Written during a four-month canoe trip down the Yukon river, this captivating, lyrical account of an epic voyage was called 'dazzling, often in unexpected ways' by judges.
The Yukon River is almost 2,000 miles long, flowing through Canada and Alaska to the Bering Sea. Setting out to explore one of the most ruggedly beautiful and remote regions of North America, Adam Weymouth journeyed by canoe on a four-month odyssey through this untrammelled wilderness, encountering the people who have lived there for generations. The Yukon's inhabitants have long depended on the king salmon who each year migrate the entire river to reach their spawning grounds. Now the salmon numbers have dwindled, and the encroachment of the modern world has changed the way of life on the Yukon, perhaps for ever.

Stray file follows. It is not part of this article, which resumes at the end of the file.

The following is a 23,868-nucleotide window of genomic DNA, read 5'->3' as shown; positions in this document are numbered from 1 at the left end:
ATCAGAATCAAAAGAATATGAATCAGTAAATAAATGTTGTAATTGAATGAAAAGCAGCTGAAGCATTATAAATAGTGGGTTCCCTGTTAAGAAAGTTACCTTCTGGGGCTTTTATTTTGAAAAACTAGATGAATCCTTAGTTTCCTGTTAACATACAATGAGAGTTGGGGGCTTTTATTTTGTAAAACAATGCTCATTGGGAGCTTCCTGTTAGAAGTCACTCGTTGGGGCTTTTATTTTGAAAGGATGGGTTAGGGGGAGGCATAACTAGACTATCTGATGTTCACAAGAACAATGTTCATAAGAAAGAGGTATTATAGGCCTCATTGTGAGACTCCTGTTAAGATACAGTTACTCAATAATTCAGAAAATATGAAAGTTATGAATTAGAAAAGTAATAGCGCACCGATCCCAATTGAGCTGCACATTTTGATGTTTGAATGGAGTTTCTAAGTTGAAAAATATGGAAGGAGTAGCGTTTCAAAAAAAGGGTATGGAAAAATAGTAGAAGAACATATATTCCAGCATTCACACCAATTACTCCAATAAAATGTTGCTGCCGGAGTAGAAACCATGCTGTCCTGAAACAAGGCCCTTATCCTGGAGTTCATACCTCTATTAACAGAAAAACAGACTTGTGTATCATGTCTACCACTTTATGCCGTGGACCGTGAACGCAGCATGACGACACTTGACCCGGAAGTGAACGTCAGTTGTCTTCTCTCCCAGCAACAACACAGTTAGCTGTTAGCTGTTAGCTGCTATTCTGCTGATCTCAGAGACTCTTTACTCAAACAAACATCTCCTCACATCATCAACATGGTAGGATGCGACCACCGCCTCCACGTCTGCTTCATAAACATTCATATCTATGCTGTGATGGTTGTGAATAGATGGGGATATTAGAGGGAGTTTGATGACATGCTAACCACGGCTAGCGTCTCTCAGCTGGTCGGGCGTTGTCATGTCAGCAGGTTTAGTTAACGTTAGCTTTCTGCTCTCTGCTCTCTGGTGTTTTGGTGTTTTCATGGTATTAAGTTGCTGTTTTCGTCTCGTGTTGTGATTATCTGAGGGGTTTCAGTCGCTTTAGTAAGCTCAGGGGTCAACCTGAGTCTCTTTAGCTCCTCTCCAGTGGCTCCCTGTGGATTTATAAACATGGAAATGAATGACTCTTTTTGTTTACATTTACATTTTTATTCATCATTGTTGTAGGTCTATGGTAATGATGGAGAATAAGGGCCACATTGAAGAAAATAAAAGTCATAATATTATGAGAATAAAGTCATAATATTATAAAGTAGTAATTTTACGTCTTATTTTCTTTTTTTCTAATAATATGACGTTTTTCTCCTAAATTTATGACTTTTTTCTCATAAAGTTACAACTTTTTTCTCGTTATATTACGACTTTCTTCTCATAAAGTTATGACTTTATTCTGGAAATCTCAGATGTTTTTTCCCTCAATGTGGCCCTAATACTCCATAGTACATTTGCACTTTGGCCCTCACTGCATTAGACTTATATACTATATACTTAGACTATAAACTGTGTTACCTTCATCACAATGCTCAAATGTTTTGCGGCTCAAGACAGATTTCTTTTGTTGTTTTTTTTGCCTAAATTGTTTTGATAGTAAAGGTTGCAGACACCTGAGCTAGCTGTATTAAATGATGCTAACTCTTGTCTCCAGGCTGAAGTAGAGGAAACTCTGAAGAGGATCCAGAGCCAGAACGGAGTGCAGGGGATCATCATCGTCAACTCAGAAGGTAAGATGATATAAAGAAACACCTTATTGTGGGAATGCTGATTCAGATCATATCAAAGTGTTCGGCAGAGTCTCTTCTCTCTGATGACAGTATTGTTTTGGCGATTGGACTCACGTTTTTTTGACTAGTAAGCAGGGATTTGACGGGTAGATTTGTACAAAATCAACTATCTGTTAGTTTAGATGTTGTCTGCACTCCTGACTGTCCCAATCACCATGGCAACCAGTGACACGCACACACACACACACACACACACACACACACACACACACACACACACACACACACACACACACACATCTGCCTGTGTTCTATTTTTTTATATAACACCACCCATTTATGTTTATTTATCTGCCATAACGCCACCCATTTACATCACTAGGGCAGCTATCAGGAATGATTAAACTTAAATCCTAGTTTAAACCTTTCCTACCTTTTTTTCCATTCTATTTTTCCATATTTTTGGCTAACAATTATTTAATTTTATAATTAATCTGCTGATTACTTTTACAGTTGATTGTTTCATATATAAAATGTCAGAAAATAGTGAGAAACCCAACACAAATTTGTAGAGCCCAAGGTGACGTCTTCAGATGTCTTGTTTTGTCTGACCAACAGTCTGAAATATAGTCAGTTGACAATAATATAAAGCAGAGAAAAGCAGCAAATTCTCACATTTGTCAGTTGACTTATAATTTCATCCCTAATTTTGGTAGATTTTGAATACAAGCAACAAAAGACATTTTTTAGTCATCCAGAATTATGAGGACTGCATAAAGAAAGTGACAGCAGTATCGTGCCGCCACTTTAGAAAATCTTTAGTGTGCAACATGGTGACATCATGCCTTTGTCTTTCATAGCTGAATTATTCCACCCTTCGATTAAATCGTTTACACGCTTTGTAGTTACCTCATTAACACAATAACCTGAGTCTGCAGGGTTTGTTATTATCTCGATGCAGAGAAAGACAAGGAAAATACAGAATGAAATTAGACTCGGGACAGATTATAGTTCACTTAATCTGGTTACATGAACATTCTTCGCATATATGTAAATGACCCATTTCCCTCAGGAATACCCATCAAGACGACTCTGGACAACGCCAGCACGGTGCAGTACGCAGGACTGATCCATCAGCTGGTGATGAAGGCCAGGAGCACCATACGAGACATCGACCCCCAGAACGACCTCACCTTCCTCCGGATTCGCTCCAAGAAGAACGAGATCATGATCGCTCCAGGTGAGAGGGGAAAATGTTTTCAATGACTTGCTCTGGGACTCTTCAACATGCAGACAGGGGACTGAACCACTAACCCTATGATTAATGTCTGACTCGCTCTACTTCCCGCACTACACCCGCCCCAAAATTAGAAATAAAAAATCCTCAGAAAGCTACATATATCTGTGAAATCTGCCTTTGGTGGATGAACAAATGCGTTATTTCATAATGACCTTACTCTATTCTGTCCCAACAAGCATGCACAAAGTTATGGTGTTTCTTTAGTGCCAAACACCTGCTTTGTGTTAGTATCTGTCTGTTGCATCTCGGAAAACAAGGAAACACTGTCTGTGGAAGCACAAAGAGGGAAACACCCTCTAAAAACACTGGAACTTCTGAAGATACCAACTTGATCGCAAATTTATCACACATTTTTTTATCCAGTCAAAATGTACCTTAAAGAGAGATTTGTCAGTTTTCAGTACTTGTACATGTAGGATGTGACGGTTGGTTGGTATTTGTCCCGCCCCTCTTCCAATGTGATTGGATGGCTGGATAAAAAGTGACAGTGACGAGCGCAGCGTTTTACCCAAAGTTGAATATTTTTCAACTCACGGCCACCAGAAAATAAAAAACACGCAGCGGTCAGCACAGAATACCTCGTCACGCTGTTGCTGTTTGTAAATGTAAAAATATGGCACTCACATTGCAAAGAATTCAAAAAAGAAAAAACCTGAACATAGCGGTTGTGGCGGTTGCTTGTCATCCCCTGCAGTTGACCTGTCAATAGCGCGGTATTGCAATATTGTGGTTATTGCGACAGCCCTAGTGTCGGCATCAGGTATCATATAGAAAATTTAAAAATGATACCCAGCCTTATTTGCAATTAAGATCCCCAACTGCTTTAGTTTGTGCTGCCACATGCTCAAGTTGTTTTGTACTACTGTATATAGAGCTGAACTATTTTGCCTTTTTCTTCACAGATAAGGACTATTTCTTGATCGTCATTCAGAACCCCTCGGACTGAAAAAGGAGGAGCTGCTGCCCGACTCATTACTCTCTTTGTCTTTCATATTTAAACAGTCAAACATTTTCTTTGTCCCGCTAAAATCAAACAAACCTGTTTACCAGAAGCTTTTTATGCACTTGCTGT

Weymouth's searing portraits of these people and landscapes offer an elegiac glimpse of a disappearing world. Kings of the Yukon is an extraordinary adventure, told by a powerful new voice.
Sunday Times literary editor Andrew Holgate commented on Weymouth's significance in the future: 'I’ve never seen such a strong and excited consensus among the judges for a winner… Weymouth combines acute political, personal and ecological understanding, with the most beautiful writing reminiscent of a young Robert Macfarlane...He is, I have no doubt, a significant voice for the future.'
Fellow judge, author Kamila Shamsie added: 'Adam Weymouth is a wonderful travel writer, nature writer, adventure writer – along the way, he is also a nuanced examiner of some of the world’s most fraught and urgent questions about the interconnectedness of people and the natural world.'
Comparing Adam Weymouth with other prolific travel writers, author Susan Hill said: 'I was knocked sideways by this book and quite unexpectedly. Adam Weymouth takes his place beside the great travel writers like Chatwin, Thubron, Leigh Fermor, in one bound. But like their books this is about so much more than just travel.'